"Community Science" vs "Citizen Science"

It’s an ongoing discussion and has been for many many years - it gets brought up at pretty much every conference or meeting I go to (especially the Citizen Science Association conferences) where we’re talking about this type of work. I fully recognize that the term “citizen” can be very problematic in places, no matter how often we include the caveat that it’s “citizen of the world,” and I understand why people are looking for another term.

But I’ve also heard from quite a few people that citizen science and community science are NOT synonymous - you can’t just switch from one to the other. That the characteristics of community science are that the community itself is the one who sees a problem they want to fix or a question they want to answer to make their community a better place in some way, and methods to do so are created by or co-created with the community. Thus, some people who do this type of work and interact directly with communities have felt that “community science” is being co-opted as just another term for citizen science.

For awhile the Cornell Lab of Ornithology (considered by most the grandaddy of citizen science) was trying to adopt “public participation in scientific research” as the catch-all term. It doesn’t have the alliteration of “citizen science” and trying to say the acronym “PPSR” is pretty amusing, so it never really caught on.

11 Likes

I appreciate that “citizen” may be a loaded word in some cultures, but I prefer the term “citizen science”. It simply means that any citizen (i.e. any person) may participate in it.

6 Likes

What if we just call it ‘science’ or ‘ecology’ or whatever the verb of ‘naturalist’ is (naturalizing?) Why make a distinction between iNaturalist and the plant releve i do for work anyway? Half the time they blur together for me in any event, in both directions. Maybe we just need to recognize it as science and inventory (sorry that’s a jargony word) that everyone can do.

6 Likes

I love this idea! I’m a HS science teacher and I’m giving a talk at NSTA in a couple weeks about how Citizen Science aligns with the Next Generation Science Standards (especially regarding student interest and identity). The framework that led to NGSS is very equity-minded and I am definitely going to add this point to my talk. Thanks again!

3 Likes

Which is the spirit of the term “citizen science”. :)

As far as I’m concerned, I’m an independent citizen scientist who contributes to a number of community science projects.

I don’t see any contradiction between these terms, nor any need to change how either of them are used. If you haven’t already done so, I would recommend reading the Citizen Science Wikipedia article before jumping to any conclusions.

8 Likes

And in some ways even more importantly, connecting people with people. Whether through learning, or teaching, or observing, or identifying, or everything else we do, the core of it is the people and the relationships we form with each other as we do those things together. Already in just a few months I feel as though I have friends here. Granted, I don’t get out much, but the sense of a shared passion forms connections that transcend distance :-)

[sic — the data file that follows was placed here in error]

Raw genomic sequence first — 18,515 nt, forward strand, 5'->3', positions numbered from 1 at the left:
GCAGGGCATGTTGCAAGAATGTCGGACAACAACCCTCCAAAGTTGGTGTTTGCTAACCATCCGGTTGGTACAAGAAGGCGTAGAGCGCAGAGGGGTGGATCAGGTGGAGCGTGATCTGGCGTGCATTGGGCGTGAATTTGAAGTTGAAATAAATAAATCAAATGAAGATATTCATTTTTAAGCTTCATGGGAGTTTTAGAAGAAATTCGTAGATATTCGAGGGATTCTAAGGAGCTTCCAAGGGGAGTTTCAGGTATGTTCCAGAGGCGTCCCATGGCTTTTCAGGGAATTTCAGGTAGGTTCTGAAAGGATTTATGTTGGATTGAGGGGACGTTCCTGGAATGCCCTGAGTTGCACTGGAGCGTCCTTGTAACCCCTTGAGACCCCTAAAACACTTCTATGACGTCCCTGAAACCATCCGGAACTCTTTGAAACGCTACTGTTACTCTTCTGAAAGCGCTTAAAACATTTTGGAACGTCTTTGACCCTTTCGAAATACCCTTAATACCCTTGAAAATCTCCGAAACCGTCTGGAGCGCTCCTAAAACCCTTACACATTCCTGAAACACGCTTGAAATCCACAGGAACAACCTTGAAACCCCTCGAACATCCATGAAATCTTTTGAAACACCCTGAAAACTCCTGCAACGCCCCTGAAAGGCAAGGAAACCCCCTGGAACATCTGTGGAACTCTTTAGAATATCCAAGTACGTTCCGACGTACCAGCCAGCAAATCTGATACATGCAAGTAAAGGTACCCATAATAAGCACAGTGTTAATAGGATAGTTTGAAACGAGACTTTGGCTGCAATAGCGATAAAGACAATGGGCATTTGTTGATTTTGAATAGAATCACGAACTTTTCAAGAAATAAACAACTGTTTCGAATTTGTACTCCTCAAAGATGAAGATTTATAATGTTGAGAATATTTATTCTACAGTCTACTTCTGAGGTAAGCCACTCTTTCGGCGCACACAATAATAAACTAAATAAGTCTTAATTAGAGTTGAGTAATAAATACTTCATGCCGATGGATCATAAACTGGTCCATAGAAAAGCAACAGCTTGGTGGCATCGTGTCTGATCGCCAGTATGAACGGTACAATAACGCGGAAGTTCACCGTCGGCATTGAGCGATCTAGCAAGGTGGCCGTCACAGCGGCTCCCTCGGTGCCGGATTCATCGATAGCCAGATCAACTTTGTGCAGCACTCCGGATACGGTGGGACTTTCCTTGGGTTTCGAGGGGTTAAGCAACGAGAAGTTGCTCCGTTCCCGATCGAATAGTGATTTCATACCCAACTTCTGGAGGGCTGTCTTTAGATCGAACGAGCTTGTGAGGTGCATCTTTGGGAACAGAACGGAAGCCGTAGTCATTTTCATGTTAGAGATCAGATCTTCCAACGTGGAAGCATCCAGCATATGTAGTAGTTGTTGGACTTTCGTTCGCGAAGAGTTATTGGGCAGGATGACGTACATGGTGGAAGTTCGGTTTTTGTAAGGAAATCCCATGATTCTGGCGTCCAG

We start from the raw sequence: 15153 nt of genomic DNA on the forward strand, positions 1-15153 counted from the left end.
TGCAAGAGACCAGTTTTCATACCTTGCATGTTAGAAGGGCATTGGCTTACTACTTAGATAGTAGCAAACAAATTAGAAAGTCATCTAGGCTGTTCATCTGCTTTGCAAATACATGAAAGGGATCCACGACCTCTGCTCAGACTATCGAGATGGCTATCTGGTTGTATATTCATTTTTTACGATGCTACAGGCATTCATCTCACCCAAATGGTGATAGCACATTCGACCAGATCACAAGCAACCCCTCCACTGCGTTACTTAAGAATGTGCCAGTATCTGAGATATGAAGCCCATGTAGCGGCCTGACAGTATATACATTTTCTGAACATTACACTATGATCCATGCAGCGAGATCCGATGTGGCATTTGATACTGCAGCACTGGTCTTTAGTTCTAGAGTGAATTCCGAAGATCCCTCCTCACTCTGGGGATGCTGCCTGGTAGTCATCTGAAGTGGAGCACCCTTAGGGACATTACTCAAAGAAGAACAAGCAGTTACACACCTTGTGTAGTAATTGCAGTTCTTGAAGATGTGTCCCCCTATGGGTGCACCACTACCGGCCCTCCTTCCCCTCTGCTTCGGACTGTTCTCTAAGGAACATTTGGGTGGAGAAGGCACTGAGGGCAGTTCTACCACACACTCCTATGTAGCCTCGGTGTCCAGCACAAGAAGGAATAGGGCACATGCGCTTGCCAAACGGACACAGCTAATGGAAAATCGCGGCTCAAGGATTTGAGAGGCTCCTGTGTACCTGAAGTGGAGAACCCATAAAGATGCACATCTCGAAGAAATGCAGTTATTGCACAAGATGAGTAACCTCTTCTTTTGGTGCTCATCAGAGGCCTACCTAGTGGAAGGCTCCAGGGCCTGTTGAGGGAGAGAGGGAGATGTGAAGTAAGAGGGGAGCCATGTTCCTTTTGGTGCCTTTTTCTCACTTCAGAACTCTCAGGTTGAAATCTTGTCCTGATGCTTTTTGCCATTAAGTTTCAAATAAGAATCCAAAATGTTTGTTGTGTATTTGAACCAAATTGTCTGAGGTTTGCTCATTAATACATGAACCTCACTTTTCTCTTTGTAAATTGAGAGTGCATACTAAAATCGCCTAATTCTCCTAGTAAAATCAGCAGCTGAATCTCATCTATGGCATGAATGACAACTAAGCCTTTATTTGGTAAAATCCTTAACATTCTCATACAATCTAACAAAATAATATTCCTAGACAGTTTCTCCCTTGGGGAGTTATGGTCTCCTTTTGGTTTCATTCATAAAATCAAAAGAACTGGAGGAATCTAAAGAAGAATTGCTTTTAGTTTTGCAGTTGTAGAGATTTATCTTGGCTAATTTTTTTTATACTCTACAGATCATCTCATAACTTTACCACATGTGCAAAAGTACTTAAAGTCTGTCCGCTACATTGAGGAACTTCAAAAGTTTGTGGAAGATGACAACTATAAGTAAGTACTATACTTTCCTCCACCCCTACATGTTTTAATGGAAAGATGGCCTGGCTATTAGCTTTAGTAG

4 Likes

I could see that being very amusing, especially with the younger (teenaged) set lol

1 Like

I definitely see citizen science and community science as being different entities, though ones that can, and often do, intersect. But for this reason I don’t see “community science” as being a good swap for “citizen science”.

I’ve heard comments (in many venues, not just here) about how the term “citizen science” could be perceived as exclusionary in some contexts, and I can see the issue. However, most of this conversation that I’ve heard comes from within the US. I think it’s important to remember that at this point citizen science is a global term (and was at least partially developed and popularized in Europe). Some of the conversations about renaming citizen science come across as US-centric to me, maybe placing our problems ahead of the potentially difficulties for others if we changed the term. I think the discussion about how to refer to this process (currently called citizen science) is not just up to people in the US; we need to hear from others users of the term as well. It’s entirely possible that the problem (the term potentially being exclusionary) is worst in the US, and maybe we in the US should engage in some of the hard work of both ensuring that everyone is welcome in citizen science and actively recruiting people from all walks of life to the process (which might get more to the core of the issue).

Also, as a side note, are there any data about how different terms for citizen science are perceived or might be more effective? I’d be interested to hear about them!

11 Likes

For what it’s worth, I have always taken the “citizen” part of “citizen science” to mean simply that you don’t have to carry any special title, position, or post in order to participate and contribute. We are all citizens (of something…)

14 Likes

[…] yeah, okay.
PS, on request: I was making fun of you folks.

For what it’s worth, my own thoughts on the topic align most closely with @parisrebl’s post above. While “community science” may be what is de-facto happening here, calling it that does de-emphasize an individual’s (well, my) contribution, which makes me feel less enthusiastic about it. Speaking only for myself of course.